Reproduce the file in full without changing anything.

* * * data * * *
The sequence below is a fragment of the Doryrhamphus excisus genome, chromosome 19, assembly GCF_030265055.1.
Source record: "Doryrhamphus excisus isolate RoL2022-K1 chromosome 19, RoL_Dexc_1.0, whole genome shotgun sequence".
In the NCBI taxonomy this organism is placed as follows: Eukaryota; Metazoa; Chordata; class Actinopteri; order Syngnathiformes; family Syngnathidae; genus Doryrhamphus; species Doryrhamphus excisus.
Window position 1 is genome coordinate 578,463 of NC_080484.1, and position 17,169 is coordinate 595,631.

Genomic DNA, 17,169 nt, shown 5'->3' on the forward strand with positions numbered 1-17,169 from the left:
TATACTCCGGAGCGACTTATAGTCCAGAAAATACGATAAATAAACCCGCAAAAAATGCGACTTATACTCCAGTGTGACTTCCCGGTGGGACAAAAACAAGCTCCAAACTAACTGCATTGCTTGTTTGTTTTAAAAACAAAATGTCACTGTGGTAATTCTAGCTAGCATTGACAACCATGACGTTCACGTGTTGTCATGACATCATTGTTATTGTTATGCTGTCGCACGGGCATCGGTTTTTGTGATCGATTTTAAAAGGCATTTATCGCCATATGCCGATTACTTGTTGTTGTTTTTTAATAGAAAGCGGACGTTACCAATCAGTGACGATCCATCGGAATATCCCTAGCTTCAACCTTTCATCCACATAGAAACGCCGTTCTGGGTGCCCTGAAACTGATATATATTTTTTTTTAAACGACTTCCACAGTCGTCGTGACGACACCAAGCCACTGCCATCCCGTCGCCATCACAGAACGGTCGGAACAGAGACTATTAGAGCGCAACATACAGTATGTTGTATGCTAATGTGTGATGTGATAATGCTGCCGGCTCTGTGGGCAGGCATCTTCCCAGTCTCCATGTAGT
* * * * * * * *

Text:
The sequence below is a fragment of the Doryrhamphus excisus genome, chromosome 19, assembly GCF_030265055.1.
Source record: "Doryrhamphus excisus isolate RoL2022-K1 chromosome 19, RoL_Dexc_1.0, whole genome shotgun sequence".
In the NCBI taxonomy this organism is placed as follows: Eukaryota; Metazoa; Chordata; class Actinopteri; order Syngnathiformes; family Syngnathidae; genus Doryrhamphus; species Doryrhamphus excisus.
Window position 1 is genome coordinate 578,463 of NC_080484.1, and position 17,169 is coordinate 595,631.

Genomic DNA, 17,169 nt, shown 5'->3' on the forward strand with positions numbered 1-17,169 from the left:
TATACTCCGGAGCGACTTATAGTCCAGAAAATACGATAAATAAACCCGCAAAAAATGCGACTTATACTCCAGTGTGACTTCCCGGTGGGACAAAAACAAGCTCCAAACTAACTGCATTGCTTGTTTGTTTTAAAAACAAAATGTCACTGTGGTAATTCTAGCTAGCATTGACAACCATGACGTTCACGTGTTGTCATGACATCATTGTTATTGTTATGCTGTCGCACGGGCATCGGTTTTTGTGATCGATTTTAAAAGGCATTTATCGCCATATGCCGATTACTTGTTGTTGTTTTTTAATAGAAAGCGGACGTTACCAATCAGTGACGATCCATCGGAATATCCCTAGCTTCAACCTTTCATCCACATAGAAACGCCGTTCTGGGTGCCCTGAAACTGATATATATTTTTTTTTAAACGACTTCCACAGTCGTCGTGACGACACCAAGCCACTGCCATCCCGTCGCCATCACAGAACGGTCGGAACAGAGACTATTAGAGCGCAACATACAGTATGTTGTATGCTAATGTGTGATGTGATAATGCTGCCGGCTCTGTGGGCAGGCATCTTCCCAGTCTCCATGTAGT